By Pam Vukelic
Part of the recovery process after the death of a loved one involves the gathering of friends and family for a meal. This is a time for people to reminisce and share stories, and it is a healthy step in moving forward.
Religion and ethnicity impact the process. For some, a wake is held before the funeral — wakes are generally joyful occasions. Jewish people sit shiva for seven days after the burial, usually in the home of the deceased. Visitors bring food and will probably find family members sitting on less-than-comfortable seats in a home where mirrors are covered. This is no time for comfort or vanity.
Food has been associated with funerals for thousands of years. In ancient Greece and Egypt, eating utensils were found on many grave sites. They believed that the journey to a final resting place might take some time so food was left for travel. Some coffins were fixed with a feeding tube so food could be delivered to the deceased from above-ground.
The practice I am most familiar with involves a reception at the church following the service. After the deaths of my parents, the women of the church did a phenomenal job of feeding all guests and accommodating our requests. The ladies’ circles at North Viking Lutheran Church took turns shouldering the responsibility.
Researchers have found that much more food is consumed at funeral receptions than at wedding receptions. Perhaps the desire to eat after a funeral is a subconscious display of gratitude for our own survival.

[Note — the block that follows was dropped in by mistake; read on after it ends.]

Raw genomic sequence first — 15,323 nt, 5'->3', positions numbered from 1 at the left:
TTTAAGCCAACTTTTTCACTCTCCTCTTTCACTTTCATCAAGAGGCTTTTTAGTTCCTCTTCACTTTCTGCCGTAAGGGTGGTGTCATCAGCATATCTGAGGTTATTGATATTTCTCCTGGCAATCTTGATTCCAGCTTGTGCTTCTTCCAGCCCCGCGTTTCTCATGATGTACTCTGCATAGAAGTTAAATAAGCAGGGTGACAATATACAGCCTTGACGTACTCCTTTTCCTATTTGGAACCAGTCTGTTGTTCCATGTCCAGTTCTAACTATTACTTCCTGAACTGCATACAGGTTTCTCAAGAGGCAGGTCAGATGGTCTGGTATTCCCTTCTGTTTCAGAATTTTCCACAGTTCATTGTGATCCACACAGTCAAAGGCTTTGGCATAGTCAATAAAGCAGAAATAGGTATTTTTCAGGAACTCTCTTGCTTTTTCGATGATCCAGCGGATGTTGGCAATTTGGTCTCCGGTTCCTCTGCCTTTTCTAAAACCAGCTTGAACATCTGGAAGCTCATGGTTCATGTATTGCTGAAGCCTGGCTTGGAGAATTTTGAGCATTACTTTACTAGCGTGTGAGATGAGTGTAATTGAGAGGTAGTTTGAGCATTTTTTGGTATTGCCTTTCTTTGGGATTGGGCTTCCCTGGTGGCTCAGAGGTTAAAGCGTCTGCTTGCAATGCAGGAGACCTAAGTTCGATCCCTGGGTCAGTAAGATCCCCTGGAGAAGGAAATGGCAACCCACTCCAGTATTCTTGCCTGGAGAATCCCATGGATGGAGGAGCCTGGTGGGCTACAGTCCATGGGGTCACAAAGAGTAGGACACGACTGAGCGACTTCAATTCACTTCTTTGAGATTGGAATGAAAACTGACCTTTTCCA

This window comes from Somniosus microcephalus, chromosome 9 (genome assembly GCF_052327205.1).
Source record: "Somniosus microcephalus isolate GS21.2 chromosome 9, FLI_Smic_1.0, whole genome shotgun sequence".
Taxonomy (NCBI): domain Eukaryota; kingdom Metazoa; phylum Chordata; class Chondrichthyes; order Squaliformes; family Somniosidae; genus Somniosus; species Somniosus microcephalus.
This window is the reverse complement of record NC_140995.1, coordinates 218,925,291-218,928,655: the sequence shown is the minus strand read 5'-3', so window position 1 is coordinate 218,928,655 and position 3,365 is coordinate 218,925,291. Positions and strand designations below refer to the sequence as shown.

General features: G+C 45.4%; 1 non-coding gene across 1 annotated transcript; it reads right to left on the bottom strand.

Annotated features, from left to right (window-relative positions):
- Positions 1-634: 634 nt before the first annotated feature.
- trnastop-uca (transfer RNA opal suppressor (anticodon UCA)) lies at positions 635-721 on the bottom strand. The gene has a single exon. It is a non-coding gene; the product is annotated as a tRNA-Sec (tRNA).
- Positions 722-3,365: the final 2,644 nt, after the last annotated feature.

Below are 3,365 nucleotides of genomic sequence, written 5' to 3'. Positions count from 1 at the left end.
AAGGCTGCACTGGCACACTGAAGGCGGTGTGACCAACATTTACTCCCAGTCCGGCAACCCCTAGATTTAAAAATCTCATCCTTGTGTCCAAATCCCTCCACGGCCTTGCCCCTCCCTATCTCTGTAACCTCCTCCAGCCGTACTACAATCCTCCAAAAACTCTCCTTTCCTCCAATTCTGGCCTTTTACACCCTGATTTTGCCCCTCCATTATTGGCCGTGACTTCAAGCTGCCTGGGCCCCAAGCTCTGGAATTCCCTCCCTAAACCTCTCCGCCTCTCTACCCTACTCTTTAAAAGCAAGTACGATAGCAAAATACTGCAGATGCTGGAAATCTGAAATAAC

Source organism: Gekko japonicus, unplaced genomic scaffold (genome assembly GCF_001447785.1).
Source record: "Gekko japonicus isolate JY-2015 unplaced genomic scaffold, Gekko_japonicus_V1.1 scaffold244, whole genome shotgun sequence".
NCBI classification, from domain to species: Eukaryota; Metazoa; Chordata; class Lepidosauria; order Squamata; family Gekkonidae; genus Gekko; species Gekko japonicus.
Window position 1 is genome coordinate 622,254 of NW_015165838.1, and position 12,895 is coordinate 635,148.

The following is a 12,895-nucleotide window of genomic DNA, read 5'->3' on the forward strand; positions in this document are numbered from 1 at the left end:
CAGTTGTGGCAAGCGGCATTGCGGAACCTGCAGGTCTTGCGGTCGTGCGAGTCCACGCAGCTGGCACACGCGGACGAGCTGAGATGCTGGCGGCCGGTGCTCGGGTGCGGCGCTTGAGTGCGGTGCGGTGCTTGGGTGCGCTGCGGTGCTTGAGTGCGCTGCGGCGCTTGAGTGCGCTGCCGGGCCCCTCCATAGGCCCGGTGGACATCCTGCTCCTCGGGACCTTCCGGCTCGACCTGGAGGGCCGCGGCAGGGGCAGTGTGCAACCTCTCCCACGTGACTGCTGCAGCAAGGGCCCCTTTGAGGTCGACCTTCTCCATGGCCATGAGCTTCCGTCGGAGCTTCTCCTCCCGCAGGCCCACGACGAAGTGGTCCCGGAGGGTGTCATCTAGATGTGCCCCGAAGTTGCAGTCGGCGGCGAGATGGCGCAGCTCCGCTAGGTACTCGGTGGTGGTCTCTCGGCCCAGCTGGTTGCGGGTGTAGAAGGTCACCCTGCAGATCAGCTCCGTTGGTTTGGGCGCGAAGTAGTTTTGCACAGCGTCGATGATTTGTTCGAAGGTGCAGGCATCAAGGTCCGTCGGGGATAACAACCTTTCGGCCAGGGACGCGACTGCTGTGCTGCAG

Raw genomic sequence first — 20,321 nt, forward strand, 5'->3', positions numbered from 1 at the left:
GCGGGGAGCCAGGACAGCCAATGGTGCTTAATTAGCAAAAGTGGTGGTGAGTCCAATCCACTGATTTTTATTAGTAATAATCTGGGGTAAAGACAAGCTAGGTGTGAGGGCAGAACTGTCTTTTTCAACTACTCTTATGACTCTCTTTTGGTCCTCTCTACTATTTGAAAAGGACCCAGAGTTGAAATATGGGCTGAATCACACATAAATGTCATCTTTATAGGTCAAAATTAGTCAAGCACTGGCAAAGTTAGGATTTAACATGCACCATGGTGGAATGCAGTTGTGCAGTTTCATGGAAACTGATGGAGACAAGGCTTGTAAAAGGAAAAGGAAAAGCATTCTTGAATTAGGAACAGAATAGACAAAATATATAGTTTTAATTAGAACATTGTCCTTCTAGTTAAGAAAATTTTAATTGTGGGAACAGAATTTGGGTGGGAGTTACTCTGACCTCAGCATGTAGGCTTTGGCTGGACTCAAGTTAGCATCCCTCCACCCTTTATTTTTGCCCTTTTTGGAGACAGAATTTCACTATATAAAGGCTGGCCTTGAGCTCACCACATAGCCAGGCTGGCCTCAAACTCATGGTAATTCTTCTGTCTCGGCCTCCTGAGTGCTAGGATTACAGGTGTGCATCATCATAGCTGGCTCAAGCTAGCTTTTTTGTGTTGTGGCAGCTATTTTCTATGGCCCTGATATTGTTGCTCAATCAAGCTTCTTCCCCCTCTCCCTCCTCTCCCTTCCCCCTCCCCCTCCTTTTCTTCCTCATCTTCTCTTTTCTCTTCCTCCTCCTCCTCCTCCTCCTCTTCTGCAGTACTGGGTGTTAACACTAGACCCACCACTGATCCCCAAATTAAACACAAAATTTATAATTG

And then there is the practice of bringing prepared food to the home of the family. At a time when family members find their energy sapped and are sometimes overwhelmed by the many visitors, gifts of food (and also some non-food items) from friends and neighbors are most welcome.
After research and discussion with friends, Pam recommends sharing these items to support those who are grieving:
- Comfort foods such as casseroles, soups, and potato dishes
- Mac and cheese, chicken nuggets, and small applesauce cups for children
- Substantial salads, such as potato salad, that will keep for several days
- Dried fruit, chocolate, nuts, and raw vegetables
- Cold cuts such as meat and cheese with crackers and bread, or maybe a nice ham
- Deviled eggs would go well with the cold cuts
- Beverages, such as sodas, iced tea, and milk to stock the refrigerator, and maybe a bag of ice
- Coffee with creamer and sugar
- A basket of bagels, cream cheese, and orange juice brought to the front step for breakfast
- An item that was a favorite of the loved one
- Freezer containers to help ensure food doesn’t go to waste and perhaps offer freezer space
- Disposable utensils and paper plates as well as other consumables the extra guests are using
- Food delivered in disposable containers or clearly labeled if you want an item returned
- A note with your food to help people remember who brought what
- Although not food, a roll of stamps, to defray the expense of sending thank you notes
To prevent overburdening a family with too much food at one time, work with someone close to the family to develop a schedule for delivery and to learn the likes and dislikes of the people involved.
If you are a member of the family who lost a loved one, please don’t hesitate to accept offers of help. It is a gift to the giver when you welcome their contribution.
Some cultures have a specific dish that is typically part of the funeral food ritual. I found recipes for Funeral Pie (Amish), Funeral Cake (Norwegian), Funeral Jambalaya (New Orleans), Funeral Goulash (Hungary), and Funeral Potatoes (Colonial America). These comfort foods travel easily and take little or no preparation to serve. “Death Warmed Over” by Lisa Rogak (2004) includes many recipes and descriptions of rituals around the world.
On another note not related to food, when we were planning my dad’s funeral, I arranged to have men’s handkerchiefs embroidered with a monogram of his initials and the years of his birth and death. I distributed them to all family members gathered for prayers prior to the service. Each time that hanky comes through the laundry it offers me another occasion to reminisce about my wonderful father.